By Larry Minear[part 1 of a 2 part series]   ;
Uncle Harvey’s Pond, a six-acre gem nestled between Pochet and Barley Neck roads, is one of Orleans’ best-kept secrets. This article explores the pond’s history and current condition; next month’s illuminates how the problems, created largely by human factors, can also be improved by human action.
Uncle Harvey’s last name was Sparrow. He and his wife Betsey lived on the uphill side of Pochet Road overlooking the pond to the south. “They were uncle and aunt to everyone and loved by all,” recalls a contemporary, Capt. Elmer Smith. Harvey’s life spanned virtually an entire century, from 1795 to 1893. Betsey (1799 – 1883) was almost as long-lived. As with other small ponds, naming rights seem to have gone to friends and neighbors. Such was also the case for Boland Pond, subject of an earlier article, named for the blacksmith who plied his trade just west of “his” pond.
Harvey was the sixth of nine children born to Josiah Sparrow of Orleans and Mary Smith of Eastham. Harvey served in the Massachusetts militia and fought in the Battle of Rock Harbor in the War of 1812. (Earlier this month in an event in the Orleans cemetery, Harvey’s father Josiah was honored by the Sons of the American Revolution for service in the Revolutionary War and the War of 1812.)
In the days before refrigeration and global warming, Uncle Harvey’s Pond supplied the area with ice. Its ice house (pictured in photo) was later used to store hay for Elmer Taylor’s hundred-head herd of dairy cattle that grazed on his 18 acre farm nearby. Taylor’s grandson, Alan Chace, a current Orleans resident, recalls fishing in Uncle Harvey’s Pond for perch and pickerel as “the main excitement” in growing up in the neighborhood.
Long-time resident Vince Ollivier remembers the ice-house in its hay-days. “We would jump on our bikes and ride over from my home on Great Oak Road,” he recalls nostalgically. The hay barn was “a great place to play.” Some recall the pond was an annual destination for eels and herring from Meetinghouse Pond in search of fresh water spawning grounds. It also provided the volunteer fire brigade’s pumper with water to extinguish fires.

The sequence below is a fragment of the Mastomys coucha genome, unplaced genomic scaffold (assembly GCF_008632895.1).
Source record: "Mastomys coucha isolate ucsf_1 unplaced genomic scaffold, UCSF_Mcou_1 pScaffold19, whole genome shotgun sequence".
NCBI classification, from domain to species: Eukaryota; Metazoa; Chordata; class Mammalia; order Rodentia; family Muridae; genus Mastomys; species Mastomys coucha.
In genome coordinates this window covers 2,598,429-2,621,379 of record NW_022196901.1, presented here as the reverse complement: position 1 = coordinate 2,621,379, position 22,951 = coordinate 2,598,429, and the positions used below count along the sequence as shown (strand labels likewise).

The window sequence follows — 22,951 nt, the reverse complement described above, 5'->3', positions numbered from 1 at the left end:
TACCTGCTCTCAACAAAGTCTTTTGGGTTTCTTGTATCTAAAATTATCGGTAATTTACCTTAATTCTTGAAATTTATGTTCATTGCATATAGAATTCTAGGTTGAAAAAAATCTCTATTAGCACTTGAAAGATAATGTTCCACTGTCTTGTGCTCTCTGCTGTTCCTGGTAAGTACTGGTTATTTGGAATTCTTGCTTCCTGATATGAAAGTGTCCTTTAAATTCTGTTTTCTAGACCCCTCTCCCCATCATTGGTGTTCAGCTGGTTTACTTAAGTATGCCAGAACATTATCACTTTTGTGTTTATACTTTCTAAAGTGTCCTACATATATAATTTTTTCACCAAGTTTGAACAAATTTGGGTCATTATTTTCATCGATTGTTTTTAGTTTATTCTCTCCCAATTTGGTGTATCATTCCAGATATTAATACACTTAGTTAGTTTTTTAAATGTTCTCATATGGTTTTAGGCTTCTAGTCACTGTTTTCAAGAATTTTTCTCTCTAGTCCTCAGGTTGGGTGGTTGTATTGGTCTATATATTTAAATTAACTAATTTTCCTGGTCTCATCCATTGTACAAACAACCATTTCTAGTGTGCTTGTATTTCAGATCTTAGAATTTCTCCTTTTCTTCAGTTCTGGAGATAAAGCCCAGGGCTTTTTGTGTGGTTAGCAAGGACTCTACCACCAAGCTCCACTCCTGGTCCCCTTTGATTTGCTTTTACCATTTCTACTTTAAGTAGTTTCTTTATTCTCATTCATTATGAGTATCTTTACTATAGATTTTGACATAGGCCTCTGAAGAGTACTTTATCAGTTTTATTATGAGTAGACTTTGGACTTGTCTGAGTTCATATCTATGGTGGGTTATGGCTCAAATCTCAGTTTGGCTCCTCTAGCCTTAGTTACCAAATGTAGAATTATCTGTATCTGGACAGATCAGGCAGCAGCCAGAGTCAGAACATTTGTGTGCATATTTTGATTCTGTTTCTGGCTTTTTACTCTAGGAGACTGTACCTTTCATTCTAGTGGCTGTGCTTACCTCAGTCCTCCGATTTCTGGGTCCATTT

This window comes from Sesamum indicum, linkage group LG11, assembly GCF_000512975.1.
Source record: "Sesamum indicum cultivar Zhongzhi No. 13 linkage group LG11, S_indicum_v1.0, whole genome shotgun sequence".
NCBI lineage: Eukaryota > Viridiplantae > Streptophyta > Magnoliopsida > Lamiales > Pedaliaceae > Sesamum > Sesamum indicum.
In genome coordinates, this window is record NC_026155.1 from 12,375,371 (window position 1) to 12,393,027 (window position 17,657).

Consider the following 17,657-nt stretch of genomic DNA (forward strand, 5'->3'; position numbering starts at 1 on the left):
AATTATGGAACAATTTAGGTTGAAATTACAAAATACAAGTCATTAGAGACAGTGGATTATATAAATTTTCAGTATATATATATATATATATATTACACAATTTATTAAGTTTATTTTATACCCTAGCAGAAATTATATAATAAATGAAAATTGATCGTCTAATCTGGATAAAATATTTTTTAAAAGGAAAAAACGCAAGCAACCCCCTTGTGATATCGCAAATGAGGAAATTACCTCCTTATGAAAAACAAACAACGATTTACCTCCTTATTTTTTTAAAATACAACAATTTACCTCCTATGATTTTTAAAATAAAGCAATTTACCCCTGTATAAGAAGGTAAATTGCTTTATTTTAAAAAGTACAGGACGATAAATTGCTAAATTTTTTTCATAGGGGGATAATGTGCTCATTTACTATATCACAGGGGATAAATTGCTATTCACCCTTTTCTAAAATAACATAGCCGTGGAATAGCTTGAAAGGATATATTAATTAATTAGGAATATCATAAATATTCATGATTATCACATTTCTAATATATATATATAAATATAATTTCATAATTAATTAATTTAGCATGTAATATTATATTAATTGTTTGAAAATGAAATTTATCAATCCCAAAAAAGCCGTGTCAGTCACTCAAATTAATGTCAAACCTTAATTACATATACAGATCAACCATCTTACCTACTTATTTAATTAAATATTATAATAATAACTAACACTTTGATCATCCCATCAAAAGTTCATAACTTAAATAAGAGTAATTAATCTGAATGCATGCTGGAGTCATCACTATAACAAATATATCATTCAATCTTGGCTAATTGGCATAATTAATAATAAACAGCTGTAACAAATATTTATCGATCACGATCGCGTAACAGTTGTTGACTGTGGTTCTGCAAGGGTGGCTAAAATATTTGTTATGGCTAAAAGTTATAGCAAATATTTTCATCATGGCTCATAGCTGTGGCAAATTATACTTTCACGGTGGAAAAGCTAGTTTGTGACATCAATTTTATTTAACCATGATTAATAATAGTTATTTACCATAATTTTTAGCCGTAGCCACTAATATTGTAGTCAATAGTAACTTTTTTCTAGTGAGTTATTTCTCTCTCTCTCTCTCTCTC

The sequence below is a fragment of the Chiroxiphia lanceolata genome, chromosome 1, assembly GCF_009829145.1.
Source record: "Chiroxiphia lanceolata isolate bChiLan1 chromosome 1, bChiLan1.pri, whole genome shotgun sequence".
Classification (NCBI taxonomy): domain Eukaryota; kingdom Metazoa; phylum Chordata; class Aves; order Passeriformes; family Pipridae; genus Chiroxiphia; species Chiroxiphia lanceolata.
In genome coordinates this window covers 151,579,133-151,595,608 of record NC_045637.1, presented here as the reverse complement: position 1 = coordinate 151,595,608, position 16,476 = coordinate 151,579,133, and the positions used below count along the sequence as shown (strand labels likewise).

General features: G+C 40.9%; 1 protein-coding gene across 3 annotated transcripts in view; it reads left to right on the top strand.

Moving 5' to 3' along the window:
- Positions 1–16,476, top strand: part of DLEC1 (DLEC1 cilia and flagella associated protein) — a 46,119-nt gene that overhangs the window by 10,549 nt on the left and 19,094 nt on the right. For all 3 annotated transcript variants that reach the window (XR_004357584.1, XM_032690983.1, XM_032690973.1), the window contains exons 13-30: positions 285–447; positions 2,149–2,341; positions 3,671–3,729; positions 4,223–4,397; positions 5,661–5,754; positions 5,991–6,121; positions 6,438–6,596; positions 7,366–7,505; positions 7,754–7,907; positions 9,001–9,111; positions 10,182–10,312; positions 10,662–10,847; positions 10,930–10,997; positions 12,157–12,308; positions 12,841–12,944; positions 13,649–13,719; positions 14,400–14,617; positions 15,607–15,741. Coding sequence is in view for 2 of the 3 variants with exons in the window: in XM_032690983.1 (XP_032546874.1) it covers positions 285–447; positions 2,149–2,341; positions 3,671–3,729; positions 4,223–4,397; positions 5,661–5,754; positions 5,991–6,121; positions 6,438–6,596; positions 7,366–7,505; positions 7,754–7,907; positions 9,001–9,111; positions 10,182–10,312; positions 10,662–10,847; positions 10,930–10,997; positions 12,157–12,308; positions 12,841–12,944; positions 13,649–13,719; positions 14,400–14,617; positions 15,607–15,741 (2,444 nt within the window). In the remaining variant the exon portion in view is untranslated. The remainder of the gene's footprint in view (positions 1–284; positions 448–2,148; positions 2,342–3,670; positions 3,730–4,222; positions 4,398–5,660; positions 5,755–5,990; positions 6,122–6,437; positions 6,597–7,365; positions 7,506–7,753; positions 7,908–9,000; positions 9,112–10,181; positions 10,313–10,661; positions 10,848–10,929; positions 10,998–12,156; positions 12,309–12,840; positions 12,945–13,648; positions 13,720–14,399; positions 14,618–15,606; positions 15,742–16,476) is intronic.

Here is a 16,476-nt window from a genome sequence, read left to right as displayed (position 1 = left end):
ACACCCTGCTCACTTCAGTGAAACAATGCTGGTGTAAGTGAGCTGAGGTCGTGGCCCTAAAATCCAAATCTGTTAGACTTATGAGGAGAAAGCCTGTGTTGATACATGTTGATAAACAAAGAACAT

Uncle Harvey’s Pond gets only limited use today. Two town landings provide access. The quietness of the place attracts the occasional kayaker and angler. The herring, if any, are a distant memory. Eels that swam up a narrow stream from Meetinghouse Pond into Uncle Harvey’s Pond no longer find access. Today there are about 15 properties with frontage on the pond. Three tracts enjoy conservation status with the Orleans Conservation Trust. Harvey’s landing, a parcel at the north edge of the pond given to the town half a century ago, offers the best public access and views. It is one element in the extensive patchwork of surface water or wetlands.
What is the current state of the pond? Carolyn Kennedy, who heads the town’s Marine and Freshwater Quality Task Force, has been monitoring the scene since 2003. A biologist by training, she keeps a watchful eye on birds and animals as well as on water quality. Her notes are straight out of John James Audubon. In the years 2003-2006, sightings included tree swallows, green heron, dragonflies, damselflies, painted turtles, green frogs, belted kingfishers, red-tailed hawks, and osprey.
In recent years her observations have become less lyrical and more alarming. Minimum state standards for water quality are no longer met. In 2005, Kennedy recorded “floating bright green Algae blobs.” From 2008 onwards, the increasing level of nutrients in the pond’s water has caused algae blooms. “As of April 27,” she says, “there was already evidence of an algae bloom.” Eruptions of cyanobacteria may result in closure of ponds and, in the words of the health authorities, can cause “neurological symptoms, including drooling, weakness, staggering, convulsions, and death.” Residents share Kennedy’s concern about what the coming summer has in store.
Next month, part 2 of this series looks at how Uncle Harvey’s Pond and other such ponds are affected by human activity.
-Larry Minear is an Orleans resident, is a board member of the Orleans Pond Coalition and its Pond Protection Committee. Contributions to this article from Bonnie Snow, Liz deLima, Robert Cunningham and Betsy Furtney are gratefully acknowledged.